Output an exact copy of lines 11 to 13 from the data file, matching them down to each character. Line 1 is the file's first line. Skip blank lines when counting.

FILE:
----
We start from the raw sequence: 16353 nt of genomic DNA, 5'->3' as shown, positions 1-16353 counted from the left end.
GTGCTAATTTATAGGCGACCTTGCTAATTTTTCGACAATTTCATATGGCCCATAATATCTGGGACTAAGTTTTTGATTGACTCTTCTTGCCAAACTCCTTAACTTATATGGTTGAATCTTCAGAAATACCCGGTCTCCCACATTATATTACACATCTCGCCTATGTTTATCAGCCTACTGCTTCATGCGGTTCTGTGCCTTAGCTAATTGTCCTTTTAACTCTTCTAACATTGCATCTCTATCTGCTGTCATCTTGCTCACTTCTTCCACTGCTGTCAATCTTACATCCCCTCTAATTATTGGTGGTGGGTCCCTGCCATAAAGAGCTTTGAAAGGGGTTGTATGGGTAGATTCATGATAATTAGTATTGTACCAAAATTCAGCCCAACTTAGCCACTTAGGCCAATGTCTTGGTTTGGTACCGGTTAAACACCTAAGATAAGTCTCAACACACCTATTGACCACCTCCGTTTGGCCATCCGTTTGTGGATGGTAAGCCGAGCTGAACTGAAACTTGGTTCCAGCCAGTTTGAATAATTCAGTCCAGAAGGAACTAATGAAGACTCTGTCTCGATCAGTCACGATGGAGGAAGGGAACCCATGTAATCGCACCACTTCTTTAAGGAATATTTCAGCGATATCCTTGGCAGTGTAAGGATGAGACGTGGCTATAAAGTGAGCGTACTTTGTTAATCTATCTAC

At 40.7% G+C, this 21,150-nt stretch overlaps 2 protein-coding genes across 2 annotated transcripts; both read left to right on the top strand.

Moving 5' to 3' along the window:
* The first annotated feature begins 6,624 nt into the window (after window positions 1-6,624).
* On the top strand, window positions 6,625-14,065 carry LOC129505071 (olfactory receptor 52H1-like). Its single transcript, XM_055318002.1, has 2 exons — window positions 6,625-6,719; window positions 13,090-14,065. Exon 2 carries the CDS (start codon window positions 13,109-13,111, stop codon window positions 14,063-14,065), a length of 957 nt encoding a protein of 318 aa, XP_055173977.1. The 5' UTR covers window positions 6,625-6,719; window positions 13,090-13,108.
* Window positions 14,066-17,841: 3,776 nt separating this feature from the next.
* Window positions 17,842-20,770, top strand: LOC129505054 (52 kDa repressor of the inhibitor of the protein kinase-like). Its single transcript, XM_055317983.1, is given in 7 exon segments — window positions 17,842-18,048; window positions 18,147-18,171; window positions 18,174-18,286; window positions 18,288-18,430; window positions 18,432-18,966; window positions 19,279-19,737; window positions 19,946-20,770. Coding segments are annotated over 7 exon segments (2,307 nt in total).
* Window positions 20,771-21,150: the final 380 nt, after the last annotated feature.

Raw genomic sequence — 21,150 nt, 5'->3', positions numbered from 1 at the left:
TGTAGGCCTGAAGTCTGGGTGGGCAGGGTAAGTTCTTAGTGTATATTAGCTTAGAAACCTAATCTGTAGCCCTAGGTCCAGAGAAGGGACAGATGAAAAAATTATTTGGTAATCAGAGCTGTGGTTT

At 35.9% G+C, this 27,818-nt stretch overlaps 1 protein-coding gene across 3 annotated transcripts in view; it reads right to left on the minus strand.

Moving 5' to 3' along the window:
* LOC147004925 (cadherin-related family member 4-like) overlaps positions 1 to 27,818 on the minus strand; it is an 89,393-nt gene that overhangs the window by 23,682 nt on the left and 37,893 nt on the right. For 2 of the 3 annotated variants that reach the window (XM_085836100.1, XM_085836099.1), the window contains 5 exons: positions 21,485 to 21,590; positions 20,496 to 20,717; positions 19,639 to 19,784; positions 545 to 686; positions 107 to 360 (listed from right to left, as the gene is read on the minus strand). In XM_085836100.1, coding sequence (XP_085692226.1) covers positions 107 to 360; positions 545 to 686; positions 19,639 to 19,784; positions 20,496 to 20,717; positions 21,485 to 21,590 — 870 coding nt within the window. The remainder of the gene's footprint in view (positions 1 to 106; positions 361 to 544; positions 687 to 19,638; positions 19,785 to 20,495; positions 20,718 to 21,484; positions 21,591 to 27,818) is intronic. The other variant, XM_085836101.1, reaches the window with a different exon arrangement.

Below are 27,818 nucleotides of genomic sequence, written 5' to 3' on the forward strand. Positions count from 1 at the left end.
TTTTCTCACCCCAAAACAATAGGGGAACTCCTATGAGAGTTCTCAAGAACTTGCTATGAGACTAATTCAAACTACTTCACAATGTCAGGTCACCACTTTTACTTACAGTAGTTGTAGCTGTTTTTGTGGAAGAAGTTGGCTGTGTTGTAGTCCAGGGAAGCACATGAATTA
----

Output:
TGTAGGCCTGAAGTCTGGGTGGGCAGGGTAAGTTCTTAGTGTATATTAGCTTAGAAACCTAATCTGTAGCCCTAGGTCCAGAGAAGGGACAGATGAAAAAATTATTTGGTAATCAGAGCTGTGGTTT

At 35.9% G+C, this 27,818-nt stretch overlaps 1 protein-coding gene across 3 annotated transcripts in view; it reads right to left on the minus strand.

Moving 5' to 3' along the window: